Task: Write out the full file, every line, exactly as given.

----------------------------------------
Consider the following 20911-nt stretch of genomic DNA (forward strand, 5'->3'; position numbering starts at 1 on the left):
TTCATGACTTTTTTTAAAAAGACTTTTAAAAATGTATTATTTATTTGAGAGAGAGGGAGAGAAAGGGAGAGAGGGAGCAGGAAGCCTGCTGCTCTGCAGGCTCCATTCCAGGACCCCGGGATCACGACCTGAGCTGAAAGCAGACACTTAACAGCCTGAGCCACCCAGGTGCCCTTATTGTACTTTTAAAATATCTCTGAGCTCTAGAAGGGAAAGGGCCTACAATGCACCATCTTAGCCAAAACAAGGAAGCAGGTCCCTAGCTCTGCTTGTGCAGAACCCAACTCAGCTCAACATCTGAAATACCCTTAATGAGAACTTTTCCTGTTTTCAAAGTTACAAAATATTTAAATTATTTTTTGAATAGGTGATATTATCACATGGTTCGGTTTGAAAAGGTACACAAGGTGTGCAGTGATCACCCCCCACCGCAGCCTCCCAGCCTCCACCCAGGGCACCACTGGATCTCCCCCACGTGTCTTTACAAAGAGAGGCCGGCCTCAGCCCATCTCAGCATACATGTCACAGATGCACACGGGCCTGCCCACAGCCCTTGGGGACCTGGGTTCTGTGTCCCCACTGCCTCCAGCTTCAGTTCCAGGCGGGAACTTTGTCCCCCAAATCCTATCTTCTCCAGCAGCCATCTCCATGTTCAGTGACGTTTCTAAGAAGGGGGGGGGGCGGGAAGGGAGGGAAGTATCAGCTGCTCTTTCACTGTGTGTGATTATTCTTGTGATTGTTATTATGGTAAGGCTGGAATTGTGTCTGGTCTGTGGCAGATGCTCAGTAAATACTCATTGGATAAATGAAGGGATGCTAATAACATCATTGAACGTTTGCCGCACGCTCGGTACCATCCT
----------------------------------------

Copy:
Consider the following 20911-nt stretch of genomic DNA (forward strand, 5'->3'; position numbering starts at 1 on the left):
TTCATGACTTTTTTTAAAAAGACTTTTAAAAATGTATTATTTATTTGAGAGAGAGGGAGAGAAAGGGAGAGAGGGAGCAGGAAGCCTGCTGCTCTGCAGGCTCCATTCCAGGACCCCGGGATCACGACCTGAGCTGAAAGCAGACACTTAACAGCCTGAGCCACCCAGGTGCCCTTATTGTACTTTTAAAATATCTCTGAGCTCTAGAAGGGAAAGGGCCTACAATGCACCATCTTAGCCAAAACAAGGAAGCAGGTCCCTAGCTCTGCTTGTGCAGAACCCAACTCAGCTCAACATCTGAAATACCCTTAATGAGAACTTTTCCTGTTTTCAAAGTTACAAAATATTTAAATTATTTTTTGAATAGGTGATATTATCACATGGTTCGGTTTGAAAAGGTACACAAGGTGTGCAGTGATCACCCCCCACCGCAGCCTCCCAGCCTCCACCCAGGGCACCACTGGATCTCCCCCACGTGTCTTTACAAAGAGAGGCCGGCCTCAGCCCATCTCAGCATACATGTCACAGATGCACACGGGCCTGCCCACAGCCCTTGGGGACCTGGGTTCTGTGTCCCCACTGCCTCCAGCTTCAGTTCCAGGCGGGAACTTTGTCCCCCAAATCCTATCTTCTCCAGCAGCCATCTCCATGTTCAGTGACGTTTCTAAGAAGGGGGGGGGGCGGGAAGGGAGGGAAGTATCAGCTGCTCTTTCACTGTGTGTGATTATTCTTGTGATTGTTATTATGGTAAGGCTGGAATTGTGTCTGGTCTGTGGCAGATGCTCAGTAAATACTCATTGGATAAATGAAGGGATGCTAATAACATCATTGAACGTTTGCCGCACGCTCGGTACCATCCT